Customer Discussions > Christianity forum

Can Someone Explain Fundamental Christianity's Belief That They Have A Right To Have Their Belief Endorsed By The Government?

Sort: Oldest first | Newest first
Showing 201-225 of 258 posts in this discussion
Posted on Jul 22, 2011 1:17:05 PM PDT
W. Martins says:
Mens: I respectfully disagree. That our Constitution can be replaced is provided for in the Constitution itself by allowing the convening of a new constitutional convention; once that occurred there is nothing to prevent the delegates from tossing out what we have and starting from scratch just as the Founders did with the Articles. Even a minority group could, with the right distribution among the various state legislatures, completely abandon all the principles upon which our democracy has rested and establish a theocracy or some other equally onerous concept.

Until such time, no religion or group of religions have the right to enshrine their religious beliefs in legislation; that is specifically prohibited by the 1st Amendment. So while Fundamentalist may think they have a god given right to do so, such a right does not exist and therefore they cannot logically claim it.

In reply to an earlier post on Jul 22, 2011 1:25:41 PM PDT
W. Martins says:
Kevin: "Learn to read, or learn to stop lying." Perhaps if you learned to write more clearly your message would be better understood.

The statement that the Catholic Church built Western Civilization is the assertion without proof, likening that assertion to Col. Sanders championing the right of chickens was a refutation by comparison.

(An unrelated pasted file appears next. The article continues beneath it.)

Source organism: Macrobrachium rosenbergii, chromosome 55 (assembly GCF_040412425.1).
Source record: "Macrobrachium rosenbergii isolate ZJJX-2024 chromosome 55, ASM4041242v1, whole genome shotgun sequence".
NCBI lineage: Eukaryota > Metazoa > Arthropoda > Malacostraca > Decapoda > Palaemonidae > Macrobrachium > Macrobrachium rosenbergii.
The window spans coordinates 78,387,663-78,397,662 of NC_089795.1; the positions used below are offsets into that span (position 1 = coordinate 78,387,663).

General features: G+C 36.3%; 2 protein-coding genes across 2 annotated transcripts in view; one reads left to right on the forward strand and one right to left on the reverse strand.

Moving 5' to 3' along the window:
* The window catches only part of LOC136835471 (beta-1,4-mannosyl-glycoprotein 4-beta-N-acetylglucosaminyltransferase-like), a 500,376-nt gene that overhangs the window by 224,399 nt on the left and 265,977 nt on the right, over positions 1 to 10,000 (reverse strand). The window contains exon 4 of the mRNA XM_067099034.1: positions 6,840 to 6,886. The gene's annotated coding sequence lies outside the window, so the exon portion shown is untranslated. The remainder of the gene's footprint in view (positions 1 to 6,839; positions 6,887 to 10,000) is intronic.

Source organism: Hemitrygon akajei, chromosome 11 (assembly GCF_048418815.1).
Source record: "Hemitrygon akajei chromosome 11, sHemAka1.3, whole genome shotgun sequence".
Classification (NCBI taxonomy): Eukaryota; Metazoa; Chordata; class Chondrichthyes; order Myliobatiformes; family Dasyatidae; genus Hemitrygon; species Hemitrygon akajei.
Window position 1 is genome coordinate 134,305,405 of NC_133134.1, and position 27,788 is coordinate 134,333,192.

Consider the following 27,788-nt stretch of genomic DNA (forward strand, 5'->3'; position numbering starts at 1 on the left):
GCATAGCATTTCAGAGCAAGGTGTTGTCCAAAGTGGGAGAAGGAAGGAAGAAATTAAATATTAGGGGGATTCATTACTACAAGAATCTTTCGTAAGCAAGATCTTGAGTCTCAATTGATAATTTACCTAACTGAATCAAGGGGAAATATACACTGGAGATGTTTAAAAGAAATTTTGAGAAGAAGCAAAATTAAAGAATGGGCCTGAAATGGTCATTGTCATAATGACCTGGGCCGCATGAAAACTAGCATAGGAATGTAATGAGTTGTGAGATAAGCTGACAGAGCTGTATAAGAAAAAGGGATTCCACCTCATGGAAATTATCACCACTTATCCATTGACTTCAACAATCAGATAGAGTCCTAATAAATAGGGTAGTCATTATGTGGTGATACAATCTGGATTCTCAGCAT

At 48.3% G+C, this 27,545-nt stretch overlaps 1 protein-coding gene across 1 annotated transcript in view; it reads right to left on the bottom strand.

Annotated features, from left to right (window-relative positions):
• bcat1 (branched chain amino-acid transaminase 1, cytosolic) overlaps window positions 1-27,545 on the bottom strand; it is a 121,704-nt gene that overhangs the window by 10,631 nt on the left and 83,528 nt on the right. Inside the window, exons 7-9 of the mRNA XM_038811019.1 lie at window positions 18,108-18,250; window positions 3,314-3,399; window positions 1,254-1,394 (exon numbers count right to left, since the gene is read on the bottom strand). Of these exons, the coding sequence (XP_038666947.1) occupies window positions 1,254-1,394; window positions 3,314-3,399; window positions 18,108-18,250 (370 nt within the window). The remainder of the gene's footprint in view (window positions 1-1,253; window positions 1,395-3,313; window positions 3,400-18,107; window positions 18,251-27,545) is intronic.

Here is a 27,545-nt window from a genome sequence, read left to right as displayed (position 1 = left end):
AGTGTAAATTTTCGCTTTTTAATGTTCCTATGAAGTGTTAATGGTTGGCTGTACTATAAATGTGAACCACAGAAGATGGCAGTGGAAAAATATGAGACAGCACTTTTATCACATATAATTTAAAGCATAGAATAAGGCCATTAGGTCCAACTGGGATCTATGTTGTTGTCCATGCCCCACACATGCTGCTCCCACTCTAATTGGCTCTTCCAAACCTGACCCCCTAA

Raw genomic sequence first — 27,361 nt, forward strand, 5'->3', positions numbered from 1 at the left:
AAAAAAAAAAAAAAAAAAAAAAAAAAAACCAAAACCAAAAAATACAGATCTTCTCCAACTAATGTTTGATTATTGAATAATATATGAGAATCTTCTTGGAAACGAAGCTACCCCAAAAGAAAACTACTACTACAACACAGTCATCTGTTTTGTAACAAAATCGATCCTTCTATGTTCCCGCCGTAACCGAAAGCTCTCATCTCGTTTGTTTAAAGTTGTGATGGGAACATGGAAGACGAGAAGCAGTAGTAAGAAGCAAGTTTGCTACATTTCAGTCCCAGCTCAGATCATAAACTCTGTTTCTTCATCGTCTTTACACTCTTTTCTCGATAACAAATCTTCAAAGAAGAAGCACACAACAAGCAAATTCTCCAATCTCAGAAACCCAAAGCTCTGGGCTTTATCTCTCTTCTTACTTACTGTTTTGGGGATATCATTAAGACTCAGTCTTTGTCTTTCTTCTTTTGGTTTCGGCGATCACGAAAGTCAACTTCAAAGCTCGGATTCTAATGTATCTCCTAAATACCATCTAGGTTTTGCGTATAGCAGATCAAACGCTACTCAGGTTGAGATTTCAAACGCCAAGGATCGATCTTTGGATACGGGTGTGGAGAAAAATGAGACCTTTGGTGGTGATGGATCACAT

In reply to an earlier post on Jul 22, 2011 1:30:08 PM PDT
Mens Sana says:
W. Martins: therefore they cannot logically claim it.

Mens_sana: Yeah, and that stops 'em dead in their tracks.

In reply to an earlier post on Jul 22, 2011 1:31:23 PM PDT
Mens Sana says:
It is an exaggeration by a convert. That should explain a lot.

In reply to an earlier post on Jul 22, 2011 1:40:56 PM PDT
>Michael Huggins' statement gives you the reasons why they think the have a "legitimate" right. It really IS as simple as he has said.


>There is no clause in our governing documents that say that it is illegal to vote for a platform that would overthrow the Constitution, as a Theocracy would indeed do. Think about it.

Good point--though, if such a thing ever came about, one hopes that the ACLU or some group would immediately file suit seeking an injunction to have such a law set aside. After all, people could also vote for a law to use the guillotine in the United States, but since our Constitution forbids "cruel and unusual punishments" just as much as it forbids "making an establishment of religion," it would be everyone's duty as good citizens to take all legal steps to have such a law voided.

In reply to an earlier post on Jul 22, 2011 6:33:03 PM PDT

There's a challenge. Everybody should take time each day to produce Saturnalia carols. The men would run around the streets of Rome naked except for wolf masks.